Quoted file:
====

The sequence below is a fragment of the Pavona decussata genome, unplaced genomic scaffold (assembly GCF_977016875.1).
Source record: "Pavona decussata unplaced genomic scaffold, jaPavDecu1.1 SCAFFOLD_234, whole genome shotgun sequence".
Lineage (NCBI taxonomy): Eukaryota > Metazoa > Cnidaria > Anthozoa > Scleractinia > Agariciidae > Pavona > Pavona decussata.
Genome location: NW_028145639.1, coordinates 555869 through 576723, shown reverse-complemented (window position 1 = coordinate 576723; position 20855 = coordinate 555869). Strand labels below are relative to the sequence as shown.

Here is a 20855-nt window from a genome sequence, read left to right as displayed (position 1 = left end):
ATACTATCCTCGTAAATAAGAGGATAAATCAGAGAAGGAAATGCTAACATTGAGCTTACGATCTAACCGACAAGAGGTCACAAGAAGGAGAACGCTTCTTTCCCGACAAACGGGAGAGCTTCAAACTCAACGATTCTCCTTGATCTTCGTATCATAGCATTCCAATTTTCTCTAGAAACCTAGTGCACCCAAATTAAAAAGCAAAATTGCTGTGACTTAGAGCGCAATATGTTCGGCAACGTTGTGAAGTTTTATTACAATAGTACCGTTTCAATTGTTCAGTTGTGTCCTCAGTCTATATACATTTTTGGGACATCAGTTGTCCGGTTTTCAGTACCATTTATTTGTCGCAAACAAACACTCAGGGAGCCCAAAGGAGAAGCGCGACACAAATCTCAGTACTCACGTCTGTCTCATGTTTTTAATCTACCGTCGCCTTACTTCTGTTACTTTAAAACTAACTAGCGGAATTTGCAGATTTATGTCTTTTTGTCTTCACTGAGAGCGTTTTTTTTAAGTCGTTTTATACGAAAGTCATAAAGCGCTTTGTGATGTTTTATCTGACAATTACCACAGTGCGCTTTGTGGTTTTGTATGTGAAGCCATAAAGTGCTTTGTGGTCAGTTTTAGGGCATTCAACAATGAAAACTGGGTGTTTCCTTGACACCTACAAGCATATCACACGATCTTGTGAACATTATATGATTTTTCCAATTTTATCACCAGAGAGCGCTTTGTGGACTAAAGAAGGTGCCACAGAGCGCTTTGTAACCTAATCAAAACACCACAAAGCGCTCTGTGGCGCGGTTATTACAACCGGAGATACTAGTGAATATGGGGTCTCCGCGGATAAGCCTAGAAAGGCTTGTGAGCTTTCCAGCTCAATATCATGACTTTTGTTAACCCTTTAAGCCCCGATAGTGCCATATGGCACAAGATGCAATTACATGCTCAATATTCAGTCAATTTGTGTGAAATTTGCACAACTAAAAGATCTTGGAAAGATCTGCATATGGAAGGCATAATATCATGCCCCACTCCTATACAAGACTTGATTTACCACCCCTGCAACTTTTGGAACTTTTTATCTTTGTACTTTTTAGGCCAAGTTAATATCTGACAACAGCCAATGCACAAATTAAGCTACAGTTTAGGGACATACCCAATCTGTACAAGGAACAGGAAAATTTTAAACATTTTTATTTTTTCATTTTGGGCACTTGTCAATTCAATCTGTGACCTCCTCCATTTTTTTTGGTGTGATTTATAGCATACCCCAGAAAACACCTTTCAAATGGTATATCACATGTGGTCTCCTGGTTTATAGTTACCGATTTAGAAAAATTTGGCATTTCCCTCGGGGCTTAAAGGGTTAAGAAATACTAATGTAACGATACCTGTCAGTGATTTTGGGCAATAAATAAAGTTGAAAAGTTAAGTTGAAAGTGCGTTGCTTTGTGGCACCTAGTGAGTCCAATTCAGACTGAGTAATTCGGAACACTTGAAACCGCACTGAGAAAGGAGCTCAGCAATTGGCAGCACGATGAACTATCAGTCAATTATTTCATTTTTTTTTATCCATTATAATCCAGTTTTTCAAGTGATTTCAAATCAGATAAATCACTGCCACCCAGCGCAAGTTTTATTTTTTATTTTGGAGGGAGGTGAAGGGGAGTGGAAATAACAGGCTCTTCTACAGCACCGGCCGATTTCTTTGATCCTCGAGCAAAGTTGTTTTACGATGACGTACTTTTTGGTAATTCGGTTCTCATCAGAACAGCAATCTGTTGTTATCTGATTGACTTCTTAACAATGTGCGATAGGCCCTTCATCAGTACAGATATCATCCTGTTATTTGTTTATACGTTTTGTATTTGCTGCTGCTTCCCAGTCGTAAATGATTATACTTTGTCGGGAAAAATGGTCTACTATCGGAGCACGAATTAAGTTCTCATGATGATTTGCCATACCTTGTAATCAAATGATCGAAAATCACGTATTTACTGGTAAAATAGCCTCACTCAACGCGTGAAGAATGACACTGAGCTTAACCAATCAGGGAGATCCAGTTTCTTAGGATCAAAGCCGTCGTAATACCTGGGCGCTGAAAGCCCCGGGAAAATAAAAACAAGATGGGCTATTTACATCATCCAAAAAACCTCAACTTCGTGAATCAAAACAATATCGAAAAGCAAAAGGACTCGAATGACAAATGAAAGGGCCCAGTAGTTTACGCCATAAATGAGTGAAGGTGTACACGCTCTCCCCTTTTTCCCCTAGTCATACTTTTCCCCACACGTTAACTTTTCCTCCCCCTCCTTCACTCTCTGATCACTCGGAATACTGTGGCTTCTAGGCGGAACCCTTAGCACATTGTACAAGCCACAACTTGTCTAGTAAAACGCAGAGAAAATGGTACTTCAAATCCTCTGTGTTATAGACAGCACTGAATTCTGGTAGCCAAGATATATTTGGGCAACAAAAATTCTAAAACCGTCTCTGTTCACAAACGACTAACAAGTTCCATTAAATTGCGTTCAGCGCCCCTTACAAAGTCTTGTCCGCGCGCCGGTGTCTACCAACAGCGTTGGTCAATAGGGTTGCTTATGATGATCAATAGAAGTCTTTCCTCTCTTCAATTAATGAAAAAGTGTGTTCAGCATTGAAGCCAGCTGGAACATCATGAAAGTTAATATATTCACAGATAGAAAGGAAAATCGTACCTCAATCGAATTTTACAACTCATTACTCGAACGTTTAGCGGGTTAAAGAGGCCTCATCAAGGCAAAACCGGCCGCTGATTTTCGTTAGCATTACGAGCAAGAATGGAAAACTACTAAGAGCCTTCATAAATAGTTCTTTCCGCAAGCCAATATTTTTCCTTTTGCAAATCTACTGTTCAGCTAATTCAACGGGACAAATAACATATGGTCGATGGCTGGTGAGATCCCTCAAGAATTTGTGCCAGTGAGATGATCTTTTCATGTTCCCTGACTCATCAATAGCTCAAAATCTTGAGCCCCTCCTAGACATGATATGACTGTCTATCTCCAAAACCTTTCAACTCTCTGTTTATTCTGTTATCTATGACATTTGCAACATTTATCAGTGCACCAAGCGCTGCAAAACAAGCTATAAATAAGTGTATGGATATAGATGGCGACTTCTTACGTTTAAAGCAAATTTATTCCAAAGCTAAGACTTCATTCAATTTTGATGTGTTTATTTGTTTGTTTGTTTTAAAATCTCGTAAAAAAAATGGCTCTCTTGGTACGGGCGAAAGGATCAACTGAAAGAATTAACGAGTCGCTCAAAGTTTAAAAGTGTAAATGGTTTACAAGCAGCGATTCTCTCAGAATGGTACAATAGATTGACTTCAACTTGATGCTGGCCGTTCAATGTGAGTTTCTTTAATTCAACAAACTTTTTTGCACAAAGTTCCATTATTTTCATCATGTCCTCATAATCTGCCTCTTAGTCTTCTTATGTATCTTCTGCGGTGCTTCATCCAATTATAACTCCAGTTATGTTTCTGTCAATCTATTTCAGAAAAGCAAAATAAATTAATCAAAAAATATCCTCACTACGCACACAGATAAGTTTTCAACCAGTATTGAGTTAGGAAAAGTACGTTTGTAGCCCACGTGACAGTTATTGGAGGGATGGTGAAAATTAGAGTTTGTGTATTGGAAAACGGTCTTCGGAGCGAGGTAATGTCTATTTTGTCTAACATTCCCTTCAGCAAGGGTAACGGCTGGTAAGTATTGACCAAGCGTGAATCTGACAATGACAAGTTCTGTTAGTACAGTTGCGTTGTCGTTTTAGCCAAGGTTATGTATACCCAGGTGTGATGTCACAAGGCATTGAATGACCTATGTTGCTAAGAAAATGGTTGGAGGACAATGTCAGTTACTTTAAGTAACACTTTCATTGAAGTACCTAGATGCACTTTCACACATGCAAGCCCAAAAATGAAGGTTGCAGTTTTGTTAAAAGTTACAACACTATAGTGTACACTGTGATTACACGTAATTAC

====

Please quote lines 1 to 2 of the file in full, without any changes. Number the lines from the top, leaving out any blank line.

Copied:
The sequence below is a fragment of the Pavona decussata genome, unplaced genomic scaffold (assembly GCF_977016875.1).
Source record: "Pavona decussata unplaced genomic scaffold, jaPavDecu1.1 SCAFFOLD_234, whole genome shotgun sequence".